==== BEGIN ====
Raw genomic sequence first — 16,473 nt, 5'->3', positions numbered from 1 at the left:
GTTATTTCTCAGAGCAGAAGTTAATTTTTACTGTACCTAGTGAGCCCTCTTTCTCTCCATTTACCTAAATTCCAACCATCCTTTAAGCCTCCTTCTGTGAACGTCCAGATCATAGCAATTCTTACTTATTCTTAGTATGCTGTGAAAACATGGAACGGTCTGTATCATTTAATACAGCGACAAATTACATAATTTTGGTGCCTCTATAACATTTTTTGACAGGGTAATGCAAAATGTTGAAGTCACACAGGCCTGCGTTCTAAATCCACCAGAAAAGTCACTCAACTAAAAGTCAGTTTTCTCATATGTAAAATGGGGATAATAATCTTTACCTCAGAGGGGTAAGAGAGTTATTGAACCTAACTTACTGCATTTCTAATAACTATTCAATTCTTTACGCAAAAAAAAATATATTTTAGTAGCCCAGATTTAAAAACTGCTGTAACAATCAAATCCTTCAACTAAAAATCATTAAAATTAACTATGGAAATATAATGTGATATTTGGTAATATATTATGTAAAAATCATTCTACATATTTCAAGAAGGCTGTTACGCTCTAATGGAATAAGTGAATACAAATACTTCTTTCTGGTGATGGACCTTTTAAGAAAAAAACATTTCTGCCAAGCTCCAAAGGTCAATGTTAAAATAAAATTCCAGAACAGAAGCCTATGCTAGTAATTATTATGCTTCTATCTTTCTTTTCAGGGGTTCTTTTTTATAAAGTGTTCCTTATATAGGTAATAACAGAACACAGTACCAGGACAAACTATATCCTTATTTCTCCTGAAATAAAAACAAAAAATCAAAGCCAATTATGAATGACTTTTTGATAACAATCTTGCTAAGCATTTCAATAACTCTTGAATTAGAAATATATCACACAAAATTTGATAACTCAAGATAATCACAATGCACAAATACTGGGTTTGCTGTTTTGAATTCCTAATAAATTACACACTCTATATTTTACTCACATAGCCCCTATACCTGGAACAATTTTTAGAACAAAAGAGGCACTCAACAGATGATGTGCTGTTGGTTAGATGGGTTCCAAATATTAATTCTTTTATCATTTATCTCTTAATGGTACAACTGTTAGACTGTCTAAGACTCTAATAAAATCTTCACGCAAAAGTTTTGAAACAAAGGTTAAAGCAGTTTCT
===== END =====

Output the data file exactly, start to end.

Raw genomic sequence first — 16,473 nt, 5'->3', positions numbered from 1 at the left:
GTTATTTCTCAGAGCAGAAGTTAATTTTTACTGTACCTAGTGAGCCCTCTTTCTCTCCATTTACCTAAATTCCAACCATCCTTTAAGCCTCCTTCTGTGAACGTCCAGATCATAGCAATTCTTACTTATTCTTAGTATGCTGTGAAAACATGGAACGGTCTGTATCATTTAATACAGCGACAAATTACATAATTTTGGTGCCTCTATAACATTTTTTGACAGGGTAATGCAAAATGTTGAAGTCACACAGGCCTGCGTTCTAAATCCACCAGAAAAGTCACTCAACTAAAAGTCAGTTTTCTCATATGTAAAATGGGGATAATAATCTTTACCTCAGAGGGGTAAGAGAGTTATTGAACCTAACTTACTGCATTTCTAATAACTATTCAATTCTTTACGCAAAAAAAAATATATTTTAGTAGCCCAGATTTAAAAACTGCTGTAACAATCAAATCCTTCAACTAAAAATCATTAAAATTAACTATGGAAATATAATGTGATATTTGGTAATATATTATGTAAAAATCATTCTACATATTTCAAGAAGGCTGTTACGCTCTAATGGAATAAGTGAATACAAATACTTCTTTCTGGTGATGGACCTTTTAAGAAAAAAACATTTCTGCCAAGCTCCAAAGGTCAATGTTAAAATAAAATTCCAGAACAGAAGCCTATGCTAGTAATTATTATGCTTCTATCTTTCTTTTCAGGGGTTCTTTTTTATAAAGTGTTCCTTATATAGGTAATAACAGAACACAGTACCAGGACAAACTATATCCTTATTTCTCCTGAAATAAAAACAAAAAATCAAAGCCAATTATGAATGACTTTTTGATAACAATCTTGCTAAGCATTTCAATAACTCTTGAATTAGAAATATATCACACAAAATTTGATAACTCAAGATAATCACAATGCACAAATACTGGGTTTGCTGTTTTGAATTCCTAATAAATTACACACTCTATATTTTACTCACATAGCCCCTATACCTGGAACAATTTTTAGAACAAAAGAGGCACTCAACAGATGATGTGCTGTTGGTTAGATGGGTTCCAAATATTAATTCTTTTATCATTTATCTCTTAATGGTACAACTGTTAGACTGTCTAAGACTCTAATAAAATCTTCACGCAAAAGTTTTGAAACAAAGGTTAAAGCAGTTTCT